Accenture managing director, digital and innovation Roy Jubraj takes a look at the threat to the market from disruptors, and how insurers can react to a changing marketplace


The rise of direct insurance sales and aggregators have been the most disruptive trends of the past decade, enabled by the rapid growth of the internet. The pattern of disruption is set to continue well into the future as new digital technologies emerge and others begin to mature.

Insurers face competitive threats from several sources, some of which we have probably not even begun to conceive. The giants of the internet – Amazon, Google and Facebook – have powerful brands as well as the data and analytics capabilities to put themselves in the driving seat of customer experience in a range of financial service products including insurance.

What if, for example, one of them muscled into the market by buying a well-known UK aggregator and its massive insurance customer database? How could they change the market with their mastery of analytics and their obsession with customer service? Could they attack the traditional insurance value proposition with cheaper and more flexible pay-as-you-go options? Could they force the direct channel insurer into a utility-type service? How would the insurance market respond?

Another shift many trend watchers see unfolding over the next decade is a shift from consumers owning big ticket items towards a rental marketplace (usage-based insurance across different models). Using embedded electronic sensors, rental companies could monitor customers’ use of these items and put penalties in place to curtail abuse of the goods and fraudulent reports of loss and theft. This could bring dramatic changes to property/casualty insurance by making leasing companies rather than consumers their major customers, as well as by reducing claims.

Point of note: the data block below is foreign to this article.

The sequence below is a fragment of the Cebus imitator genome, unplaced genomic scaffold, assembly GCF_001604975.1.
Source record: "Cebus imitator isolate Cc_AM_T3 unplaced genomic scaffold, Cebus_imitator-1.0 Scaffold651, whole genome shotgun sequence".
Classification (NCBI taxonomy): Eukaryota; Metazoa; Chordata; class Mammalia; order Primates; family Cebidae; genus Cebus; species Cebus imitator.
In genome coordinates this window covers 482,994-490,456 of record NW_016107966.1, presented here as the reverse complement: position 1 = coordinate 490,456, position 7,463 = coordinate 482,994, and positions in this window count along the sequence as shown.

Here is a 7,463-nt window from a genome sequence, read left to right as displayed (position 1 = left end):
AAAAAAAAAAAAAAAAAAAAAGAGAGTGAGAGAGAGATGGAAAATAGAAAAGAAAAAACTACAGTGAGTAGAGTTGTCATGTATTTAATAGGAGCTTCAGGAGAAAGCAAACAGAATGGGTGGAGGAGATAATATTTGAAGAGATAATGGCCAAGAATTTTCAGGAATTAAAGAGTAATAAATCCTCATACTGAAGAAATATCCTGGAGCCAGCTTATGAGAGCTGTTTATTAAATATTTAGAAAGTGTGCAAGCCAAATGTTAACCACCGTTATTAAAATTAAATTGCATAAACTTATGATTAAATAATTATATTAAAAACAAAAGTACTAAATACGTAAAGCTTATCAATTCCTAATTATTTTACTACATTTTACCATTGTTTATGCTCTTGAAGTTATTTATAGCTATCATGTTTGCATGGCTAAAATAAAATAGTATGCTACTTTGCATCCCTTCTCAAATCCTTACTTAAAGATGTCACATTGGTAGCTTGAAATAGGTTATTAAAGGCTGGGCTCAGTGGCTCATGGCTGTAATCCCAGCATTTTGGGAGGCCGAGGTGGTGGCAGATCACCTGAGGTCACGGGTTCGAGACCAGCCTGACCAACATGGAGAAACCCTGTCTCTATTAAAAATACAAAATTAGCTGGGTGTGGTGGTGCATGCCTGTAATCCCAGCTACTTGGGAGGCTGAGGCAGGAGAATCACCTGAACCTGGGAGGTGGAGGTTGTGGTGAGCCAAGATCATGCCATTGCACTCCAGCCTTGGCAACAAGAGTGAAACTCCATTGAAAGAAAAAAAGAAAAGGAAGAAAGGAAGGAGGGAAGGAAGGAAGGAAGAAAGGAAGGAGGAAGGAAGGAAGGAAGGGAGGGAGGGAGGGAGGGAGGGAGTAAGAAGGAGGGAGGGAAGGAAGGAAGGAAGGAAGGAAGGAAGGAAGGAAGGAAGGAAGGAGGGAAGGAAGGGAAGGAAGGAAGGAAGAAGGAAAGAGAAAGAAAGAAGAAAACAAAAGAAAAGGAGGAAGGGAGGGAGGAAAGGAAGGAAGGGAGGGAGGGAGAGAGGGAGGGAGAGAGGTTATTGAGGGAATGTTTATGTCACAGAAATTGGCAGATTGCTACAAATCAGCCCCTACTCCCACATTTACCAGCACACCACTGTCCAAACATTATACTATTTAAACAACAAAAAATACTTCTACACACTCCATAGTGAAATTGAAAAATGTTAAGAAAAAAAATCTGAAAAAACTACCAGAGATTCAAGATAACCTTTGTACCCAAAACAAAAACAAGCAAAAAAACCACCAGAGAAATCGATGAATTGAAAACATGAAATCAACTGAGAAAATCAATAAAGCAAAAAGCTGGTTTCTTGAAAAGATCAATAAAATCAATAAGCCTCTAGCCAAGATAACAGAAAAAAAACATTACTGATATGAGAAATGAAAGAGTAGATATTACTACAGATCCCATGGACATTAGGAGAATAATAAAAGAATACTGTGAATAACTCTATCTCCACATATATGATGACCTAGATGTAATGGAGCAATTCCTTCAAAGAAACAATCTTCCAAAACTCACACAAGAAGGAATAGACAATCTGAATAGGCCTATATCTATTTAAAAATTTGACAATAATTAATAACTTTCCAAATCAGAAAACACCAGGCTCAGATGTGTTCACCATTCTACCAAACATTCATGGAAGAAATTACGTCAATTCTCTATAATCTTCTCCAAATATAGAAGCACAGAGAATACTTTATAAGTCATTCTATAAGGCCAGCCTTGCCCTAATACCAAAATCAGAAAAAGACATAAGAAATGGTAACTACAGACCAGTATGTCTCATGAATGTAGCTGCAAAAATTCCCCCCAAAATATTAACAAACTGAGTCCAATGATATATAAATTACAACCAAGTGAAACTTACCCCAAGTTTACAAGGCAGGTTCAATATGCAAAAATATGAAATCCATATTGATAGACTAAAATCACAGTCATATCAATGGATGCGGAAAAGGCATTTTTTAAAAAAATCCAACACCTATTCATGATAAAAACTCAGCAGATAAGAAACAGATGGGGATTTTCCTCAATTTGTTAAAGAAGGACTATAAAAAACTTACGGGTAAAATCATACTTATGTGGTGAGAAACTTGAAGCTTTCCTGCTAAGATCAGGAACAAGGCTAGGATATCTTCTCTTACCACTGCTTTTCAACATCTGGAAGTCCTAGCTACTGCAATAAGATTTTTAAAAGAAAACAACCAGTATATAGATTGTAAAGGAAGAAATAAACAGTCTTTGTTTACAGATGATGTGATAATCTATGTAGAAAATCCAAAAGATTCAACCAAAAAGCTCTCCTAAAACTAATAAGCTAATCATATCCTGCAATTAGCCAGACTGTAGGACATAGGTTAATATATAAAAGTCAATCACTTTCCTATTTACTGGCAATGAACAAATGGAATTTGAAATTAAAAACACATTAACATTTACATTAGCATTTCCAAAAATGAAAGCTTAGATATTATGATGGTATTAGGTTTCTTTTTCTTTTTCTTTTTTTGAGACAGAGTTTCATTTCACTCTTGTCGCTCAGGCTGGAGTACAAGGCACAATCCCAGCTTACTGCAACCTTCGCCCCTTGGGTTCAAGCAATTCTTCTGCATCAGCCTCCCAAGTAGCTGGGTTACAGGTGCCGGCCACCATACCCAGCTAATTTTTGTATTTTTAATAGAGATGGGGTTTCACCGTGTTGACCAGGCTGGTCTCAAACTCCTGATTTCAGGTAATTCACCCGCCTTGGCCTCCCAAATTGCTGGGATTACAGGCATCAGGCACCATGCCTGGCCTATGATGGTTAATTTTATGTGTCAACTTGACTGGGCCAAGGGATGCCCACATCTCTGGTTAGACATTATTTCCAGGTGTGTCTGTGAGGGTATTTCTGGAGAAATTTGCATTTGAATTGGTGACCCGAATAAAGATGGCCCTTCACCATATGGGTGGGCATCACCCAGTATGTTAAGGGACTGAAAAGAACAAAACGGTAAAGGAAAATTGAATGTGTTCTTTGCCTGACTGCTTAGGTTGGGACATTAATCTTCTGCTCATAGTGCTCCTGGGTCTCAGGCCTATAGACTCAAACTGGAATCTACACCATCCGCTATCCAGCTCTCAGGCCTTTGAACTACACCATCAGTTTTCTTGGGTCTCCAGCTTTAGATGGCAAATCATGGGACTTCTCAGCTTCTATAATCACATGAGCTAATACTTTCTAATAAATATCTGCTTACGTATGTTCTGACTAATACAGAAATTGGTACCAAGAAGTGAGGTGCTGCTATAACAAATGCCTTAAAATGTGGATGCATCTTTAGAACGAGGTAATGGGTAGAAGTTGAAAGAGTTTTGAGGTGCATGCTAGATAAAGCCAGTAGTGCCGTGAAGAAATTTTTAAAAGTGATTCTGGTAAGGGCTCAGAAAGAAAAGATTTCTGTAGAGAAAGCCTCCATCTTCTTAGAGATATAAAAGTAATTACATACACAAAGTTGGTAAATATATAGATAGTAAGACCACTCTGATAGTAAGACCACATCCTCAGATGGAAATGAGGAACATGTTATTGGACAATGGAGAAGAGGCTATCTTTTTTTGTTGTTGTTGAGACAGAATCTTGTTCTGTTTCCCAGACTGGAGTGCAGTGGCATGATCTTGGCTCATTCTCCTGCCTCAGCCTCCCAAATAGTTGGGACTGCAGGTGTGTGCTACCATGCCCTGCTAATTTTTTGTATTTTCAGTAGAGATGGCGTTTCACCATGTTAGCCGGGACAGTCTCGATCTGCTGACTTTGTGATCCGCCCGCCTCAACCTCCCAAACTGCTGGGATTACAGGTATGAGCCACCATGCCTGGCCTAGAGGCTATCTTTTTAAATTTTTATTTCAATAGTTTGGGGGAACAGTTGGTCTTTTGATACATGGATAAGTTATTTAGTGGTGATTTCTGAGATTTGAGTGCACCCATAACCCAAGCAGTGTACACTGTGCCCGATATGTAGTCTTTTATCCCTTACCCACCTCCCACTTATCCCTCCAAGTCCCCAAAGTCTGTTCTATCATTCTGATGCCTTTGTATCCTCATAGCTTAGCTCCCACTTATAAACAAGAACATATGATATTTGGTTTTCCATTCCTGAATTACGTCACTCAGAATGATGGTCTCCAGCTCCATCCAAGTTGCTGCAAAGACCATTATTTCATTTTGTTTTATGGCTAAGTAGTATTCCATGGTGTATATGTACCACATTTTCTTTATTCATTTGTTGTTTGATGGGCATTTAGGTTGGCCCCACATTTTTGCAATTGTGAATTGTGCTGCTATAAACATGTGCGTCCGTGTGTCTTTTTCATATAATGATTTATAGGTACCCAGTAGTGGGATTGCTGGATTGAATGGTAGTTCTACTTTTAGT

In this environment, insurers have several options. They could become no-frills operators in the vein of Ryanair and offer a cheap and cheerful, commoditised product. Or they could place themselves at the centre of the customer’s life-cycle and become a central part of their ecosystem that offers a range of services and products that make the convenience factor for the customer become a ‘life’ partner of the insurer.

The shift and disruption will be gradual – until a point of reflection where it will be significant. So, in the immediate future you will see a shift in how data and other mobile related technology is harnessed to drive services that are more customer-centric rather than product-centric.

Whichever route they take, technology holds the key to success. Now is the time for insurers to start experimenting with tomorrow’s digital technologies and business models, even if they do so in a lab-like environment or through smaller experimental projects.

Roy Jubraj leads the digital and innovation agenda for Accenture UK & Ireland insurance business. He joined Accenture in 1997 as a strategy and process consultant in New York before moving to London in 2004.